Valentine’s love a toddler’s way

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Toddlers are incredible little creations. They’re keenly focused on what they want, eternally positive it’s theirs to have, unwaveringly determined to get it, and shamelessly hilarious when they don’t.

I regularly marvel at how much energy pours from my daughter’s 25-pound frame every day. The best part — her loving hugs are as warm and inviting as a spring sunrise. That’s because they are filled with a special kind of power, especially during Valentine’s Day.

We gathered in the kitchen a few days ago for a special event. My wife had purchased a Valentine’s Day card packet for our daughter’s hourly care group, complete with cute pink and red cards and lollipop hearts. We asked our daughter to help her Mommy stick a lollipop through the two slots in each card. My job was to tape the lollipop sticks down so they didn’t fall out of the slots.

Mommy had completed four of the cards when our daughter chimed in.

“Here you go, Daddy,” she beamed after finally getting a lollipop threaded through the holes, backwards. “I did it!”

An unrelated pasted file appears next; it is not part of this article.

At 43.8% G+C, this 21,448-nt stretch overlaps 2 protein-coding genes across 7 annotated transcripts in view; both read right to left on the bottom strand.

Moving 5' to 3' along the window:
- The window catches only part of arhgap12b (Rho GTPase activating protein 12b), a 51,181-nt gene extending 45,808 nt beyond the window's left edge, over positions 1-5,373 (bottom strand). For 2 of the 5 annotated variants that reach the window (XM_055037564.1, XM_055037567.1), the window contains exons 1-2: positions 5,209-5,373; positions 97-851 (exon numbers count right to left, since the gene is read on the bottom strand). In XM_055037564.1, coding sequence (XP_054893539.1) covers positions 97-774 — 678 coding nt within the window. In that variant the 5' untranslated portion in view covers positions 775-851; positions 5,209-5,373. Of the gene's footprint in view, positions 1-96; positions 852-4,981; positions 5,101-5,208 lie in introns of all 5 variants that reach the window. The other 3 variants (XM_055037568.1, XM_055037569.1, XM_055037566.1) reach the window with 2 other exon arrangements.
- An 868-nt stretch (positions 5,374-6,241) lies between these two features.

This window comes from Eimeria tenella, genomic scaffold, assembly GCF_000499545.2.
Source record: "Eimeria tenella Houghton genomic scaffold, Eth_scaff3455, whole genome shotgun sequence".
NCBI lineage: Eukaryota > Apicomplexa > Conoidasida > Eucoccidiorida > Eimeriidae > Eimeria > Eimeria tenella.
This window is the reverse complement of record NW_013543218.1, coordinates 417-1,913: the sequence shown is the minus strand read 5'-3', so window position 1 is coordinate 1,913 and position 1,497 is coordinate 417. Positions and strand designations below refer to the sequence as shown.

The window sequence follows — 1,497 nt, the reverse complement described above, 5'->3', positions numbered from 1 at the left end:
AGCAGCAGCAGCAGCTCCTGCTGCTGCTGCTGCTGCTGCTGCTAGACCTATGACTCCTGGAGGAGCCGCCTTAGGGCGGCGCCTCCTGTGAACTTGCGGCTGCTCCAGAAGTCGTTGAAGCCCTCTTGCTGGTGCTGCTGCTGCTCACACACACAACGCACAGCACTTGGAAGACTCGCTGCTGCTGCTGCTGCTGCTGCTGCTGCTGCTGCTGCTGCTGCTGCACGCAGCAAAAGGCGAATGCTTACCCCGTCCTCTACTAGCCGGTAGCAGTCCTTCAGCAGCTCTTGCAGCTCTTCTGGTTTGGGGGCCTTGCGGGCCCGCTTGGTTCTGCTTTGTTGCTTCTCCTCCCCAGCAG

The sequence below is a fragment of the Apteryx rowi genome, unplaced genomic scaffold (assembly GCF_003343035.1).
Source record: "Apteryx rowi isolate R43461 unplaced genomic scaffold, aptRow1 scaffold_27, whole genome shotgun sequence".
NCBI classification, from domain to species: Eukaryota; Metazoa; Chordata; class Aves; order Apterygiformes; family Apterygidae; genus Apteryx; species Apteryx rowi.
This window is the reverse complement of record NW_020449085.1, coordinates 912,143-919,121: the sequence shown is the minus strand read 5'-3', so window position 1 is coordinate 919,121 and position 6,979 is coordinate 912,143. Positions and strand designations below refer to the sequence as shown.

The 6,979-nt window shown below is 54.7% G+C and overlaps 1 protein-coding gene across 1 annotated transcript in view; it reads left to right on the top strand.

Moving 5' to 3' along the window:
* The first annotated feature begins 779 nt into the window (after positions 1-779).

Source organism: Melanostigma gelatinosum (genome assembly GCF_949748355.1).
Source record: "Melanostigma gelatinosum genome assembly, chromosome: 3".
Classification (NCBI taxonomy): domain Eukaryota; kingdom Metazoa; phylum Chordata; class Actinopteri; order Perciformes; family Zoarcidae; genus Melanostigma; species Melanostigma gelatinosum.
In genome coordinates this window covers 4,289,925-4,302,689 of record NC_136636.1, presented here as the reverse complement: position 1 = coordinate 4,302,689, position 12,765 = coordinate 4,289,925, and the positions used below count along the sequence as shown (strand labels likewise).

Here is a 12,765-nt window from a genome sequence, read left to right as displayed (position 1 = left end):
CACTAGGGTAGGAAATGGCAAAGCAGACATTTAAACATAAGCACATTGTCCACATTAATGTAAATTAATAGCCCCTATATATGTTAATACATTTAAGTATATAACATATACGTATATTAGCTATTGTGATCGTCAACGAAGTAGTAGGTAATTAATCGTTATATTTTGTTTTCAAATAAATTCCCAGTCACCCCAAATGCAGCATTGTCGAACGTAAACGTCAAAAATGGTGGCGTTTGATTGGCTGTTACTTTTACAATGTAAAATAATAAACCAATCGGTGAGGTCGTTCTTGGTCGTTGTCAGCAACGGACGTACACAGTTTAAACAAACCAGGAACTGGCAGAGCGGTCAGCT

Valentine’s Day is a fun and sometimes bizarre little holiday for those who like going the extra mile in showing love.

Flowers, particularly red roses, are very popular during Valentine’s Day. Nearly one in five Americans buy gifts from florists, according to the National Retail Federation. Nearly 35 million heart-shaped boxes will be sold this year. Incredibly, an average of 1 billion Valentine’s Day cards each year get passed around, making the holiday the second largest for the exchange of seasonal cards.

History has conjured up some strange rituals over the holiday.

In 12th century France, men and women, matched randomly with slips of paper, would swear allegiance to each other for a year, according to a researcher at the University of Colorado. Medieval women would eat odd foods on the day in the hopes of dreaming about a future spouse. In the Middle Ages, young men and women drew names from a bowl and wore those names on their sleeves for a week; hence, “wearing your heart on your sleeve.” During the Victorian era, it was considered bad luck to sign a card. Chocolate was considered by physicians in the 19th century as a soothing drug for those pining over lost love.

For my daughter, the card was a nice touch, so was the idea of passing out cards to her friends in the class. After all, she likes giving her friends gifts. But she didn’t see these as the best part of the holiday.

Big blue eyes widened as she smiled at me and cupped my cheeks in her little hands. “Can I have a lollipop now, Daddy — Please. Please. Pretty please?”

Score one for my little valentine.